16 February 2023
A desolate prairie scene featuring a grey sky and a weather-beaten barbed-wire fence, with green grass in the foreground and sere hills in the background.

by Dawn Morgan
Published by University of Regina Press
Review by Madonna Hamel
$24.95 ISBN 9780889778573

Subtitled A Reckoning in the Great Plains, Unsettled is a labour of love that, like all true reckonings, took a long time to take shape. The book revolves around four “lost anchor” events and the author Dawn Morgan’s urge to reconcile herself to them: the death of an old rancher who was gored by a bull bison named King, the death of King himself, the subsequent death of her father by suicide, and the disappearance of Assiniboine who once inhabited the land her ancestors settled.

Morgan is a deft handler of the English language. She can weave disparate sources together to create connection and meaning where none was previously evident. In her heart-wrenching, sometimes comic, mostly conciliatory, search for release from her haunting past she introduces us to the poetry of Andrew Suknaski, examines the papers of the Palliser Expedition, dips into the diaries of Métis guide Peter Erasmus, detours into country-western lyrics, then veers into the writings of German philosopher Theodor Adorno. She reflects on Hemingway’s take on bullfighting, the life of Spanish gauchos, and Kafka’s novel “Amerika.”

Reading Unsettled is a lot like being a passenger in a car driven by a lost soul. In fact, while Morgan criss-crosses the country she is overtaken with an urge to veer over a cliff or drive into another lane, so powerful is her grief. You get the sense at those moments she’ll grab at anything to find a reason to stay alive, to replace her lost anchors.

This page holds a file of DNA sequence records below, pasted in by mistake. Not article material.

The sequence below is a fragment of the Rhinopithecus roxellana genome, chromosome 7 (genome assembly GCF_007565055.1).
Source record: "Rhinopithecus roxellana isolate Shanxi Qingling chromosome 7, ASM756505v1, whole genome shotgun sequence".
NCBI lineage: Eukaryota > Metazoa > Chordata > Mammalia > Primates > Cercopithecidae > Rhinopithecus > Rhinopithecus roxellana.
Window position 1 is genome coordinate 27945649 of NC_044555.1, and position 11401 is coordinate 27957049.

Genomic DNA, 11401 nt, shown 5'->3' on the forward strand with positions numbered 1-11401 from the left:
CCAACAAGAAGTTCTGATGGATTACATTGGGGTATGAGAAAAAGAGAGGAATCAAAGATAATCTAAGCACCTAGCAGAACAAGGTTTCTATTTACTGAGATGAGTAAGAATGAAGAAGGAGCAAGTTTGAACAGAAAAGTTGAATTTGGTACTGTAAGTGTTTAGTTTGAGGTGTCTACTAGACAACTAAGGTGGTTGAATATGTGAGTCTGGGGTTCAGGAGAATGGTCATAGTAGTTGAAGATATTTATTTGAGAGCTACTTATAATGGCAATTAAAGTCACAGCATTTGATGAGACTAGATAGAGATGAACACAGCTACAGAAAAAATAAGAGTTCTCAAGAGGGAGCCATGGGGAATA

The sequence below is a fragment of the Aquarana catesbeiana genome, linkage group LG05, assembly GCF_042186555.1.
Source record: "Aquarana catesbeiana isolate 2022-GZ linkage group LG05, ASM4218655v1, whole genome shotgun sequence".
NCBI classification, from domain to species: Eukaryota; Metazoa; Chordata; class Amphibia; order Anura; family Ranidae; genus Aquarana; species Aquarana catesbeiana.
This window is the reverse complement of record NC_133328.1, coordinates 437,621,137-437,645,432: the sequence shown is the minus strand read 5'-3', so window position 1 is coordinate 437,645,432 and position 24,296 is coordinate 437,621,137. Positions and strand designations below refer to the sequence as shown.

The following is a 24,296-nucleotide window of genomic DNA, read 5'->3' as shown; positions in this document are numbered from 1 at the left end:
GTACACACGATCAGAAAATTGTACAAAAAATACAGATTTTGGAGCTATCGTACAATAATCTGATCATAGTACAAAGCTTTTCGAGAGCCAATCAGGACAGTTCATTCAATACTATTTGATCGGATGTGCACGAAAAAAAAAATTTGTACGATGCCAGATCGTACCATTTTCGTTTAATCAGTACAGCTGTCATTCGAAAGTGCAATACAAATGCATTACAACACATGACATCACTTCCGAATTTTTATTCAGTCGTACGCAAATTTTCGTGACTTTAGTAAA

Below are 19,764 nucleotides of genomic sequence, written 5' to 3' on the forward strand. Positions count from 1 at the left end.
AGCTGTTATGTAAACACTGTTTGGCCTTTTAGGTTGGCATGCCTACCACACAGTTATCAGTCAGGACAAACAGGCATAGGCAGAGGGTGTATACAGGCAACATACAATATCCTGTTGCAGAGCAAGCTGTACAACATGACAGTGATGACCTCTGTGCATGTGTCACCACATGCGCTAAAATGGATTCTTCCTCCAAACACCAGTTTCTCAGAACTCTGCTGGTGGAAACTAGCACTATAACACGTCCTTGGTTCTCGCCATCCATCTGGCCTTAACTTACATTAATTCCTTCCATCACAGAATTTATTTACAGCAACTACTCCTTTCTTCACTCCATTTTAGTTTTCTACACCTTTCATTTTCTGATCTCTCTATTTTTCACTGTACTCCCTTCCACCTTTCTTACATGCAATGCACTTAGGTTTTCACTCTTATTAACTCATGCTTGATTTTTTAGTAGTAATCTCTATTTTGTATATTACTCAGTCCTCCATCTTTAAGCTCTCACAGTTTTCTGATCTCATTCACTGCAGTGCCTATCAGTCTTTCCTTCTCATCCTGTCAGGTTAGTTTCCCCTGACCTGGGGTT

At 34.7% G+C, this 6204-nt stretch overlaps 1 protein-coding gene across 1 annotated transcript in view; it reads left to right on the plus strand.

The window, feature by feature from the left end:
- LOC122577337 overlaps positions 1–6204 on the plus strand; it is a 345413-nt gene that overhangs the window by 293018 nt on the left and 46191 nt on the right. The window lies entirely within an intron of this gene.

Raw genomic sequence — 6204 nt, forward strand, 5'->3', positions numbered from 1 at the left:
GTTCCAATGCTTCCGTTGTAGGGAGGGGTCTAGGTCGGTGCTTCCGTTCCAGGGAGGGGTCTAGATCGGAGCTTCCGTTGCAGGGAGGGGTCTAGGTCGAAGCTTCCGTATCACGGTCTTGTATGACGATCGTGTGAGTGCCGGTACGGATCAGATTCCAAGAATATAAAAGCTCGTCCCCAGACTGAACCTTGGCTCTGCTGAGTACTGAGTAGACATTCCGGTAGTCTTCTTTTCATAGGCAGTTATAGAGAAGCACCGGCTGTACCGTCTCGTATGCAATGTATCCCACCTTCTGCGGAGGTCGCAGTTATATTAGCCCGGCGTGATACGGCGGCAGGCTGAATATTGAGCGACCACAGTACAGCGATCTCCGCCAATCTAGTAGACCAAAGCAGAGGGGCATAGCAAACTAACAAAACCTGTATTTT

She examines Saskatchewan’s history of treatment of Indigenous people and land with an unflinching eye and in a way that asks us to both skip the vituperative and jettison our “imperial nostalgia.” Morgan asks: “Who does not long to redress the crimes of the past, resurrect the dead and return the land to its original inhabitants?” But, she says, settlers, whether her parents or our grandparents, would never see themselves as guilty, “given what they were fleeing and the hardships endured in getting here.”

Morgan marvels at writers who can combine genres, including “lament, diatribe, tragedy, novel essay, autobiography, epic memoir, confession, eulogy, travelogue…all of them untrammelled by form.” It’s not surprising that she trusts such books, as this is how she writes. It could be said of Unsettled that it is, to paraphrase her praise of other works, more a manual on how to shape the truth, and less the truth itself. The deep consideration of all the events, both personal and historical, that formed Morgan’s life and the West as a whole, make this a book worth reading, once for its story and twice for it breath and depth.


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